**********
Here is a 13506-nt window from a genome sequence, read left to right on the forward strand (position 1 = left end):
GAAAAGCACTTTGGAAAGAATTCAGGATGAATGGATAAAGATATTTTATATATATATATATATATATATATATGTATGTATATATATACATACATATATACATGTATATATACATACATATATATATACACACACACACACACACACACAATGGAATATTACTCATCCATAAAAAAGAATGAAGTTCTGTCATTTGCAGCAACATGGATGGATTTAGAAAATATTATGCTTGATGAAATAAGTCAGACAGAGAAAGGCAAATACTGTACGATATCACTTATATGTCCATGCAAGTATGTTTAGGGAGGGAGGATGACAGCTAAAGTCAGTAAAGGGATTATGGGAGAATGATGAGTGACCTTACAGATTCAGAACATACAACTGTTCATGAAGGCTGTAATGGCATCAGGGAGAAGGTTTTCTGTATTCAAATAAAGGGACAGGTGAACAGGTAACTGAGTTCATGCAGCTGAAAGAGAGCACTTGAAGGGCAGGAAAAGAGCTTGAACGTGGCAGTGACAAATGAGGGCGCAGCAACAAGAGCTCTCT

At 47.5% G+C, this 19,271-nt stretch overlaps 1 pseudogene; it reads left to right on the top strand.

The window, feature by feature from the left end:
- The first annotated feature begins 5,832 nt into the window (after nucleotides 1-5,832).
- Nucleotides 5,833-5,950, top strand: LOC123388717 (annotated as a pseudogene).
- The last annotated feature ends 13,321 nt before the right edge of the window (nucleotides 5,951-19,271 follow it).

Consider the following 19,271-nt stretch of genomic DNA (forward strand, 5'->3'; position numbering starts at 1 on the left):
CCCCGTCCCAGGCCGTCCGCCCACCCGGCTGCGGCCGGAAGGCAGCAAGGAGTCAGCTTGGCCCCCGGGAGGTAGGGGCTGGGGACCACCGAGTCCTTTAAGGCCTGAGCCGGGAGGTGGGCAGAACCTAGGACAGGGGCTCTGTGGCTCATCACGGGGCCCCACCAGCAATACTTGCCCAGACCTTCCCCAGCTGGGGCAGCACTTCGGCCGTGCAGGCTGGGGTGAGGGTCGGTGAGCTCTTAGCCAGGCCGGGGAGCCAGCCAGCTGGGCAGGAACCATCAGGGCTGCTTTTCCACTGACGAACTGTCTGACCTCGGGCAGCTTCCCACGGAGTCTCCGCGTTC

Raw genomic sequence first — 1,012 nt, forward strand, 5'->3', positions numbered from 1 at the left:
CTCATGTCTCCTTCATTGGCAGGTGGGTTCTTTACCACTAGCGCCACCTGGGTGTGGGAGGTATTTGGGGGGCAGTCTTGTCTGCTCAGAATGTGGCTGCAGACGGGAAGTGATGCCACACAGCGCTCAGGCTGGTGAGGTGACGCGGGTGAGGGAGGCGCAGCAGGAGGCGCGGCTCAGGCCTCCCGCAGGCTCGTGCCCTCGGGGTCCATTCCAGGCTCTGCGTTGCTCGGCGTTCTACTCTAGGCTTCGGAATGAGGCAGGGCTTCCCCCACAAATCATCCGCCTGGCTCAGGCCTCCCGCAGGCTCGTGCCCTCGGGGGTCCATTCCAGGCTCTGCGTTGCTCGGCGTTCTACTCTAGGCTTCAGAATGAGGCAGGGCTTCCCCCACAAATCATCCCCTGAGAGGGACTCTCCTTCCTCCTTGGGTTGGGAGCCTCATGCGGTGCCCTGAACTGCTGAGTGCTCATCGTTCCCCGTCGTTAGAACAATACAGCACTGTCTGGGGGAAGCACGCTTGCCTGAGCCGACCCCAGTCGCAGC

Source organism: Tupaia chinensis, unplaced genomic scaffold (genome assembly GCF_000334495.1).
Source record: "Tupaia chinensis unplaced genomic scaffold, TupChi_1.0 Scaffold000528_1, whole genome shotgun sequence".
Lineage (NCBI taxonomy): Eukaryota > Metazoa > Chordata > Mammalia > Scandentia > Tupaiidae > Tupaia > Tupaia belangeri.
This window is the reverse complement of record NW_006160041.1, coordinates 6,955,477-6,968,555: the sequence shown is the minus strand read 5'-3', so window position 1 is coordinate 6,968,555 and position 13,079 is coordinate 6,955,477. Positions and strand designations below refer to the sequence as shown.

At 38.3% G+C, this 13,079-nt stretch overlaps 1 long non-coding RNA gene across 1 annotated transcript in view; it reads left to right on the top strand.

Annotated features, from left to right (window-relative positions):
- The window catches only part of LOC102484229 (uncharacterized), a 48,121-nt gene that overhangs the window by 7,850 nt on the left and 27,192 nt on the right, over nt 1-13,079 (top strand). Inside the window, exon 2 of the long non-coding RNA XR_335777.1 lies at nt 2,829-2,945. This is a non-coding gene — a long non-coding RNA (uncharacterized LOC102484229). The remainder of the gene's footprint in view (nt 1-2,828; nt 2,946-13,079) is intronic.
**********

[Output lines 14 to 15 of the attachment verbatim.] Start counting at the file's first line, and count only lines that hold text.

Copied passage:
Lineage (NCBI taxonomy): Eukaryota > Metazoa > Chordata > Mammalia > Scandentia > Tupaiidae > Tupaia > Tupaia belangeri.
This window is the reverse complement of record NW_006160041.1, coordinates 6,955,477-6,968,555: the sequence shown is the minus strand read 5'-3', so window position 1 is coordinate 6,968,555 and position 13,079 is coordinate 6,955,477. Positions and strand designations below refer to the sequence as shown.